Francis W. Porretto confers with a friend on the unpleasant prospects of the end of the world as we know it:
A dear friend has often speculated about “what will happen after the crash.” He’s convinced that an event of some sort will strip us of all the technology we’ve developed over the past century or so: what we have and our ability to make more of it. Though those technologies have become self-sustaining, they were bootstrapped from far more basic knowledge, skills, and tools: pencils, slide rules, soldering irons, and extensive knowledge of the sciences. Many of those who were part of the bootstrapping are gone now; the rest will disappear in a generation or two. Should our progeny lose what we’ve bequeathed them after we’ve vanished, would the kiddies be able to recreate it?
My friend is of the opinion that they won’t — that there will come a long Dark Age during which our posterity will have to clamber slowly up from the mud, much as the Cro-Magnons did. He has a good case for it. By indulging our children in the “right” to be ignorant of anything except how to use their smartphones and Google, we’ve denied them the bootstrapping competences that were required to produced our current technologies. Never mind that it was with the kiddies’ willing cooperation; the effect will be no less crippling for that.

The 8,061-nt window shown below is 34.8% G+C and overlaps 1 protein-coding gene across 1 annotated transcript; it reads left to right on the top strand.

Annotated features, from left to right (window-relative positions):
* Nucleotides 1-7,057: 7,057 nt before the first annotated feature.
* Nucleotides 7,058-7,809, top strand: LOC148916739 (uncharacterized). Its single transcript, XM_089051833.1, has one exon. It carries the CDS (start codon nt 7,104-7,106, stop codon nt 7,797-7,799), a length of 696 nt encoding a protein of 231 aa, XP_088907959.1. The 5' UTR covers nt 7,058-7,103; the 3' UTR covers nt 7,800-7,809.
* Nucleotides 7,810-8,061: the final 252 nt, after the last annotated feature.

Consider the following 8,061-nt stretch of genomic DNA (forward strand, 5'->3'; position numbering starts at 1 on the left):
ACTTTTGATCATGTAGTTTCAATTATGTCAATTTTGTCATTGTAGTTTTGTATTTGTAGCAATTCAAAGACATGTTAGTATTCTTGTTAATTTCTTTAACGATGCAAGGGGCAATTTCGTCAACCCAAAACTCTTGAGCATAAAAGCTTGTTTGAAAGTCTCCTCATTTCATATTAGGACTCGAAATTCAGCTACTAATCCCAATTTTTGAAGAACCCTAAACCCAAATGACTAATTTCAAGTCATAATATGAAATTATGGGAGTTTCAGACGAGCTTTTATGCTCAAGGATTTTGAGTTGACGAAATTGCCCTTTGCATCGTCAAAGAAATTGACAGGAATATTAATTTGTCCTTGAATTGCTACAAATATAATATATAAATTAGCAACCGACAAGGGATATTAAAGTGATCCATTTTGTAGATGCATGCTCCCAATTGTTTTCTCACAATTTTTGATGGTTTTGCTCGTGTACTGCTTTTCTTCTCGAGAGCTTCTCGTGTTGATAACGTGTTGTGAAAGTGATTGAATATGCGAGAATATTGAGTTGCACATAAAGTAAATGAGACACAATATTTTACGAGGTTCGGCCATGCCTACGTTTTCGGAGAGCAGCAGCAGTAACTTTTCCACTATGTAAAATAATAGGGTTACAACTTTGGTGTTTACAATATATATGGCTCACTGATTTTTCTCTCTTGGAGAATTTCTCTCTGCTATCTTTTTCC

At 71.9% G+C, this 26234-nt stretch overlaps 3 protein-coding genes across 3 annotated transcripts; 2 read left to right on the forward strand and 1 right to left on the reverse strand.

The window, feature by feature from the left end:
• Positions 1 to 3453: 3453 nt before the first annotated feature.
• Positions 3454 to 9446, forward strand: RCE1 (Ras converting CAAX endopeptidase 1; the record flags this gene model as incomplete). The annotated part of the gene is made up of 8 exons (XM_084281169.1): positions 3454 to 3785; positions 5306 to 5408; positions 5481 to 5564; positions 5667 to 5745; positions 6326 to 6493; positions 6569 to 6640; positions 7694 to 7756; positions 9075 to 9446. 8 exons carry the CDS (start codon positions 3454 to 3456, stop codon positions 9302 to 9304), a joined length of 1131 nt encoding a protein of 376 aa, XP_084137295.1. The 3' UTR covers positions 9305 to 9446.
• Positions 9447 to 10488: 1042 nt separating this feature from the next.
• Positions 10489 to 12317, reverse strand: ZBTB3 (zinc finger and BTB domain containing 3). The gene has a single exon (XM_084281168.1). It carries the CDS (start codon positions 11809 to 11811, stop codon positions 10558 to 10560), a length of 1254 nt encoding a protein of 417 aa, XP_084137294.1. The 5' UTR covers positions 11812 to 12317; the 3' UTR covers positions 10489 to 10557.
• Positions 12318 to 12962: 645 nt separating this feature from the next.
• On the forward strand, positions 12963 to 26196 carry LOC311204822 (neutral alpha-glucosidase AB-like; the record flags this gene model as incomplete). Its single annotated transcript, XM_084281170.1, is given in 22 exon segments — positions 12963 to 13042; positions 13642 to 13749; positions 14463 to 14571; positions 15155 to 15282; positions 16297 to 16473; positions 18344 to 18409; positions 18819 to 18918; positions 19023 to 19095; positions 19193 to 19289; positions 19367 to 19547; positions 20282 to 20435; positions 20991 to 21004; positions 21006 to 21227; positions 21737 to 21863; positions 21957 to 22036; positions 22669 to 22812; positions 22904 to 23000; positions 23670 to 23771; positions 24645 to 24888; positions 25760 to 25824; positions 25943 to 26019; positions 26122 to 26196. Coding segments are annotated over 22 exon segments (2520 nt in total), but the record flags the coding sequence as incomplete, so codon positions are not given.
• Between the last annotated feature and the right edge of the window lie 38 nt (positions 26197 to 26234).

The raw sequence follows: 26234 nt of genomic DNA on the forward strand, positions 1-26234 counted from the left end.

A substantial number of alleged “grown-ups” involved in this conspiracy, or collusion, or whatever, did so because they valued their present-day comforts above all else. This describes a number of people you know, rather a lot of people you’ve seen on television, and pretty much everyone elected to Congress in the last decade or so. The sheer mass of their madness makes it a lot easier to tip the scales the wrong way.